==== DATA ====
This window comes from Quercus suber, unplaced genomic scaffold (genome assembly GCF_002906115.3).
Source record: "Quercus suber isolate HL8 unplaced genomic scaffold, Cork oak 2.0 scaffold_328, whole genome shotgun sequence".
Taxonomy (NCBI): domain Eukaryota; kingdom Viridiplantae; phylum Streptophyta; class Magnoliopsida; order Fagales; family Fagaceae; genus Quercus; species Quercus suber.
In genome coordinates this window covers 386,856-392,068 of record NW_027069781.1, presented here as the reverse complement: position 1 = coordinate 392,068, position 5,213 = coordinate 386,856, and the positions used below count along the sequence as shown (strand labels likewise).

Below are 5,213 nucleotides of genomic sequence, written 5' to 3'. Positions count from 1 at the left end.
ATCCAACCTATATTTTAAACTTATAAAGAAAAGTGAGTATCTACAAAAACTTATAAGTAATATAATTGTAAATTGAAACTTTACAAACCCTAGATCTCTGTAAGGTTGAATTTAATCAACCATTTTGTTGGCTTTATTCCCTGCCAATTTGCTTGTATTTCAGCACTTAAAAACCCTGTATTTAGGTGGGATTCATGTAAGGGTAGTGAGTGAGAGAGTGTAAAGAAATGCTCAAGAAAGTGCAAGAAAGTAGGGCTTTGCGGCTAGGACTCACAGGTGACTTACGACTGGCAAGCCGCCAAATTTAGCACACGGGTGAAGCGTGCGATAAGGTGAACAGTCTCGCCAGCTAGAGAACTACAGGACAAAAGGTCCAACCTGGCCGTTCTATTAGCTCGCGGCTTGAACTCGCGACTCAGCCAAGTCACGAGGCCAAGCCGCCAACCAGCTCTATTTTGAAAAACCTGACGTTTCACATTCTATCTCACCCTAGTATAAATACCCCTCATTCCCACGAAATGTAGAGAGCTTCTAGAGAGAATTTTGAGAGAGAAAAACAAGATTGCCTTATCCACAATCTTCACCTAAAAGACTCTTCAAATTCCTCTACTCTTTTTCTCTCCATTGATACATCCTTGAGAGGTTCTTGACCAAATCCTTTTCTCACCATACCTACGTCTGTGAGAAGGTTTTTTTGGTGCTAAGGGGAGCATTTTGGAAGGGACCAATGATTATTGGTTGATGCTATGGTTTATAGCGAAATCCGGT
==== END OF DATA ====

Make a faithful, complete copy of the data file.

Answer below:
This window comes from Quercus suber, unplaced genomic scaffold (genome assembly GCF_002906115.3).
Source record: "Quercus suber isolate HL8 unplaced genomic scaffold, Cork oak 2.0 scaffold_328, whole genome shotgun sequence".
Taxonomy (NCBI): domain Eukaryota; kingdom Viridiplantae; phylum Streptophyta; class Magnoliopsida; order Fagales; family Fagaceae; genus Quercus; species Quercus suber.
In genome coordinates this window covers 386,856-392,068 of record NW_027069781.1, presented here as the reverse complement: position 1 = coordinate 392,068, position 5,213 = coordinate 386,856, and the positions used below count along the sequence as shown (strand labels likewise).

Below are 5,213 nucleotides of genomic sequence, written 5' to 3'. Positions count from 1 at the left end.
ATCCAACCTATATTTTAAACTTATAAAGAAAAGTGAGTATCTACAAAAACTTATAAGTAATATAATTGTAAATTGAAACTTTACAAACCCTAGATCTCTGTAAGGTTGAATTTAATCAACCATTTTGTTGGCTTTATTCCCTGCCAATTTGCTTGTATTTCAGCACTTAAAAACCCTGTATTTAGGTGGGATTCATGTAAGGGTAGTGAGTGAGAGAGTGTAAAGAAATGCTCAAGAAAGTGCAAGAAAGTAGGGCTTTGCGGCTAGGACTCACAGGTGACTTACGACTGGCAAGCCGCCAAATTTAGCACACGGGTGAAGCGTGCGATAAGGTGAACAGTCTCGCCAGCTAGAGAACTACAGGACAAAAGGTCCAACCTGGCCGTTCTATTAGCTCGCGGCTTGAACTCGCGACTCAGCCAAGTCACGAGGCCAAGCCGCCAACCAGCTCTATTTTGAAAAACCTGACGTTTCACATTCTATCTCACCCTAGTATAAATACCCCTCATTCCCACGAAATGTAGAGAGCTTCTAGAGAGAATTTTGAGAGAGAAAAACAAGATTGCCTTATCCACAATCTTCACCTAAAAGACTCTTCAAATTCCTCTACTCTTTTTCTCTCCATTGATACATCCTTGAGAGGTTCTTGACCAAATCCTTTTCTCACCATACCTACGTCTGTGAGAAGGTTTTTTTGGTGCTAAGGGGAGCATTTTGGAAGGGACCAATGATTATTGGTTGATGCTATGGTTTATAGCGAAATCCGGT